Relevance (Relevant) Logics
RELEVANCE (RELEVANT) LOGICS
The conditional, "if … then …" (→) has been a contentious topic throughout the history of Western logic, and numerous accounts of its behavior have been proposed. One recurrent account (usually called the material conditional ) is that A →B is true just if the antecedent, A, is false or the consequent, B, is true. This account was built into the logic of Frege and Russell, and so came to assume orthodoxy throughout much of the twentieth century (at least where there are no subjunctive moods in the antecedent or consequent). The account has obvious problems, however. It entails, for example, that both of the following are true—which they do not appear to be: "If Melbourne is the capital of Australia, it is in China" (false antecedent), "If there is life on another planet, Canberra is the capital of Australia" (true consequent).
It is natural to suppose that in a true conditional the antecedent must be relevant to the consequent in some way. This idea is packed into the contemporary definition of a relevant logic. A propositional logic is a relevant/relevance (both words are used) logic just if whenever A →B is a logical truth A and B share a propositional parameter (variable). (A quantifier logic is relevant if its propositional part is.)
Relevant logics can be of several different kinds. However, one has come to dominate current work in the area. This is the Anderson/Belnap tradition. Axiomatizations of logics (or fragments of logics) of this kind were proposed by Ivan Orlov (1928), Alonzo Church (1951), and Wilhelm Ackermann (1956). But the subject took off with the work of the Pittsburgh school of Alan Anderson and Nuel Belnap in the 1960s and 1970s. Probably the most important system of relevant logic developed by the school was the logic R (though Anderson and Belnap themselves preferred the system E ). This contained most of the intuitively correct principles concerning the conditional, but not "paradoxes" such as (A &¬A )→B and A →(B →B ).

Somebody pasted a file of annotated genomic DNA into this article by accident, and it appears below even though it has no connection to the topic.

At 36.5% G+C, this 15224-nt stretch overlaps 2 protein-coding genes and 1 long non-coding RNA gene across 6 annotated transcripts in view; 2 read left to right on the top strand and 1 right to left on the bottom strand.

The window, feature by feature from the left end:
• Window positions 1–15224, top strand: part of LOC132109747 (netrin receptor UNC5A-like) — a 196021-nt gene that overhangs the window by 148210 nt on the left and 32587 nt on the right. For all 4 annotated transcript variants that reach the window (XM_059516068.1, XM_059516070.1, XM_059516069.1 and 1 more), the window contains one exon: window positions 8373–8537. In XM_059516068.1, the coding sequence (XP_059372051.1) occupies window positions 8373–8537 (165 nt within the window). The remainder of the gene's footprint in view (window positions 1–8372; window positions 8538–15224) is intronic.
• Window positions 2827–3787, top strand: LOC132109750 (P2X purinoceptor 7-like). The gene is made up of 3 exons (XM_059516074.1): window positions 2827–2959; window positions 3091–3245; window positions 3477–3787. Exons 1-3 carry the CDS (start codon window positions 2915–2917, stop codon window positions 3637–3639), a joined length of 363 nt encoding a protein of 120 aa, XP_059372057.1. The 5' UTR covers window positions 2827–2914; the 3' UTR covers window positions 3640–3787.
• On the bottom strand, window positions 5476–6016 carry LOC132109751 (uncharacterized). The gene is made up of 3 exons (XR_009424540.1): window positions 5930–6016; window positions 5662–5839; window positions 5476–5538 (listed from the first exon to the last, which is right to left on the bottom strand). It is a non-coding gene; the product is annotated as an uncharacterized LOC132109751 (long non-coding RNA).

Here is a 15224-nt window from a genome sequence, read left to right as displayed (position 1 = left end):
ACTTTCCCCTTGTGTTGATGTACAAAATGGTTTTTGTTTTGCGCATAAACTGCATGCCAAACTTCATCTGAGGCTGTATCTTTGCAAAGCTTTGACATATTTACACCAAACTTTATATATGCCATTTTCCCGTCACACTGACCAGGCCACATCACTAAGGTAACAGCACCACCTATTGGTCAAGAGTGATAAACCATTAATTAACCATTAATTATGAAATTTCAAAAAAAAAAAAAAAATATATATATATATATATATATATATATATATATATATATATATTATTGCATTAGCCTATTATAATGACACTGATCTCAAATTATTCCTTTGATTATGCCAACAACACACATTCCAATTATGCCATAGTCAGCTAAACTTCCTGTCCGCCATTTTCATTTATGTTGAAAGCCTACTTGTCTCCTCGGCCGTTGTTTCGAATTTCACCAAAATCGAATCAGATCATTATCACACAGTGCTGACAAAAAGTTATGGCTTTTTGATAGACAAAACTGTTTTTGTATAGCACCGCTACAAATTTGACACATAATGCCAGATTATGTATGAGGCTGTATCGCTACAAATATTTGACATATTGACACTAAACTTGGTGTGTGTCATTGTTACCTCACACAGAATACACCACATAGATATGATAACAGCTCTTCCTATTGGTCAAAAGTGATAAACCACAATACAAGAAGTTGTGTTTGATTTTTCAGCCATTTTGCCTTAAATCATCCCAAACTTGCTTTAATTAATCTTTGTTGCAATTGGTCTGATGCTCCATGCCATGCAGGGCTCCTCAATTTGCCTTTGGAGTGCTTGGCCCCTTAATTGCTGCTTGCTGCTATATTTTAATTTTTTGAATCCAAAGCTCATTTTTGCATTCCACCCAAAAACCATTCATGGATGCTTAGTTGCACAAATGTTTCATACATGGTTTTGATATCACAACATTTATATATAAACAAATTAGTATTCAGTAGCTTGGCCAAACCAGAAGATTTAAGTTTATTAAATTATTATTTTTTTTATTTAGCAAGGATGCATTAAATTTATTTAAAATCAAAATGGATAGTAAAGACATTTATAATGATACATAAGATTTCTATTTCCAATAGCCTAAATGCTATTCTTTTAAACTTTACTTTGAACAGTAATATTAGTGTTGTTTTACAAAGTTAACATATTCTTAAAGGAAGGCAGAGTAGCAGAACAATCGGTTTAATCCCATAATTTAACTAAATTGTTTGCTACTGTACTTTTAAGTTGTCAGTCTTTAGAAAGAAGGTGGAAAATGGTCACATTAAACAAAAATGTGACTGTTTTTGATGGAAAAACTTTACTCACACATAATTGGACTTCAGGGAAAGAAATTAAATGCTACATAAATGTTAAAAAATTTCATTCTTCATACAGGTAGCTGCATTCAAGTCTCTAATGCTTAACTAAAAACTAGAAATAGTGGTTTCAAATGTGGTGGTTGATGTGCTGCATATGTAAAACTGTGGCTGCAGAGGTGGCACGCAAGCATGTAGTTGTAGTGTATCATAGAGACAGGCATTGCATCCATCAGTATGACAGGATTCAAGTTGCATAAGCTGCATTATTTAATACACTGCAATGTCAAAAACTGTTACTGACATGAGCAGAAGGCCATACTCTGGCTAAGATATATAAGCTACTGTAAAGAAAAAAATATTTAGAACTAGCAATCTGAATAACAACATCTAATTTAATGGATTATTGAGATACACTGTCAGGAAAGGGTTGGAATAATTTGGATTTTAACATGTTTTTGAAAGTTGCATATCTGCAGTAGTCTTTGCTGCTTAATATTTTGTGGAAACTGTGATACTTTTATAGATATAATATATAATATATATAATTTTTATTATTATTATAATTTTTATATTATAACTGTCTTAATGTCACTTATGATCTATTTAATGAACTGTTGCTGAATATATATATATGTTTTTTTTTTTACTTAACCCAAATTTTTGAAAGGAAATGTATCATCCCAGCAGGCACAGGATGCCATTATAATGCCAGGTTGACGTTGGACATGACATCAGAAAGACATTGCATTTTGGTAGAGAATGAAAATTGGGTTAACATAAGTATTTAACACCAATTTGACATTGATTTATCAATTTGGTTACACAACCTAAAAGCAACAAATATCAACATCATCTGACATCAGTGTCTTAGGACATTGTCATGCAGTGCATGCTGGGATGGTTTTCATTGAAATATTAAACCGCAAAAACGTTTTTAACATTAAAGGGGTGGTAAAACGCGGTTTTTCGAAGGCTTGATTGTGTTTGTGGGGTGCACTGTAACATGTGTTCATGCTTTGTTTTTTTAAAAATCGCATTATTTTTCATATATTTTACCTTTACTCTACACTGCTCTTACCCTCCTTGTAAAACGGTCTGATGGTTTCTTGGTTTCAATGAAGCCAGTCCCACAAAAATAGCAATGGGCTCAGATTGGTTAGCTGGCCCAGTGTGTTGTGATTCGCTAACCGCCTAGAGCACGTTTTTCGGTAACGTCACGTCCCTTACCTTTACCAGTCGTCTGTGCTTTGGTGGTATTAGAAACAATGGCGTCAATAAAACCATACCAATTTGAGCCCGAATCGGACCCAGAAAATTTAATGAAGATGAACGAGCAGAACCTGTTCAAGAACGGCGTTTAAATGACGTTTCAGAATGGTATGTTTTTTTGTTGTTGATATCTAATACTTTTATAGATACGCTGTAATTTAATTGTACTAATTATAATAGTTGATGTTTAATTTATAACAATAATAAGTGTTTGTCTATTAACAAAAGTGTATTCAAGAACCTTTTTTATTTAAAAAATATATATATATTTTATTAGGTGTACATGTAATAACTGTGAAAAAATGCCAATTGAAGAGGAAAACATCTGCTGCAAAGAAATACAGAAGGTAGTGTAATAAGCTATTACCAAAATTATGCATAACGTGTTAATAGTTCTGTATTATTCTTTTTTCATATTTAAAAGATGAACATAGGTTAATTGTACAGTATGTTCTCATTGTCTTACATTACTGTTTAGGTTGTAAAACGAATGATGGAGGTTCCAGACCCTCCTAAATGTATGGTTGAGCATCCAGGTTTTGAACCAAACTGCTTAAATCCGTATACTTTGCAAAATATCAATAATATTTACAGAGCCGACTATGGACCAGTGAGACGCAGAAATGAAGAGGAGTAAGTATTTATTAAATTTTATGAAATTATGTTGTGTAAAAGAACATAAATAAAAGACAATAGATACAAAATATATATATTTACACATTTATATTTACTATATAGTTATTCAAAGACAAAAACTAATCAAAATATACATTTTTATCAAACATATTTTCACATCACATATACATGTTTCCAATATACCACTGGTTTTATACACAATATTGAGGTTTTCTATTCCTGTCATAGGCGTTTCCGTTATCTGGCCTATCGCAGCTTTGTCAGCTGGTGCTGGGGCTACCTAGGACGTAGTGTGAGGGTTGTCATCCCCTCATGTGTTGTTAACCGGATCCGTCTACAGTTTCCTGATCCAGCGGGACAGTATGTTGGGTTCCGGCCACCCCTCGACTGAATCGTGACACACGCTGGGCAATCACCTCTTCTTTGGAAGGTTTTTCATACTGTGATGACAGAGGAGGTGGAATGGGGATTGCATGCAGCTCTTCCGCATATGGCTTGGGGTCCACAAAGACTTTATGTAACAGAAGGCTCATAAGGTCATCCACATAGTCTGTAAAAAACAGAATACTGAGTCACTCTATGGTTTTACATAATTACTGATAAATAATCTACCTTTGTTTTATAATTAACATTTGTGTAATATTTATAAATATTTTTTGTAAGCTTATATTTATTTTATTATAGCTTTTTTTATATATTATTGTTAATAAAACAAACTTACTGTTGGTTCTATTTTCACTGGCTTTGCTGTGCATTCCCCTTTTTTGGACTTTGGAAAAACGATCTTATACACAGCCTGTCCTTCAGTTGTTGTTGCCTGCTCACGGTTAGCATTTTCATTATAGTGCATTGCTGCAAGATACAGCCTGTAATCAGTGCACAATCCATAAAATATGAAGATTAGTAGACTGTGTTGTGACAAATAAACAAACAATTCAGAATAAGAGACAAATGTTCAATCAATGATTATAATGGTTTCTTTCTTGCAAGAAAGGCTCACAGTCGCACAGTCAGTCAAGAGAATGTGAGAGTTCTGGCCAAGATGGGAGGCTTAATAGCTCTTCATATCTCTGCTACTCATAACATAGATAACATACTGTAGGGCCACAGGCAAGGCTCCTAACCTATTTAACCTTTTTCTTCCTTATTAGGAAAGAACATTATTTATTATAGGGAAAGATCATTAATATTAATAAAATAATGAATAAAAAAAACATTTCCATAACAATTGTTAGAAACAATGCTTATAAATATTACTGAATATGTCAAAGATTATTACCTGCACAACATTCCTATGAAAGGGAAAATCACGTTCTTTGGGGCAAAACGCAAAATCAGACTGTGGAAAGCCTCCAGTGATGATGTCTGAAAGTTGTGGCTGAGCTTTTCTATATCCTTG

Semantics of various kinds for relevant logics were produced about ten years later by, among others, J. Michael Dunn, Alasdair Urquhart, and Kit Fine. But perhaps the most versatile semantics for relevant logics are the world-semantics developed by the Canberra school of Richard Sylvan (né Routley) and Robert Meyer (who had also been a member of the Pittsburgh school).
The world-semantics of relevant logics may be thought of as extending the possible-world semantics of modal logic by adding a class of logically impossible worlds—though validity is defined in terms of truth-preservation at just the possible worlds. (This comes out most clearly in the simplified form of the semantics, as later developed by Graham Priest, Sylvan, and Greg Restall.) At a possible world, w, the truth conditions for → are the same as those for the strict conditional in the modal logic S5 :
A →B is true at w iff for all worlds, x (possible and impossible), when A is true at x, B is true at x.
At an impossible world, logical truths—for example, of the form B →B —may fail. This is achieved by giving the truth conditions of → at such a world, w, in terms of a ternary relation, R :
A →B is true at w iff for all worlds x, y, such that R wxy, when A is true at x, B is true at y.
These semantics give the base member of the family of logics, B. Other logics in the same family may be obtained by adding constraints on the relation R . The Anderson/Belnap logic, R, is one requiring a number of such constraints. At the time of writing, the nature of R , and so of plausible constraints on it, are still contentious issues.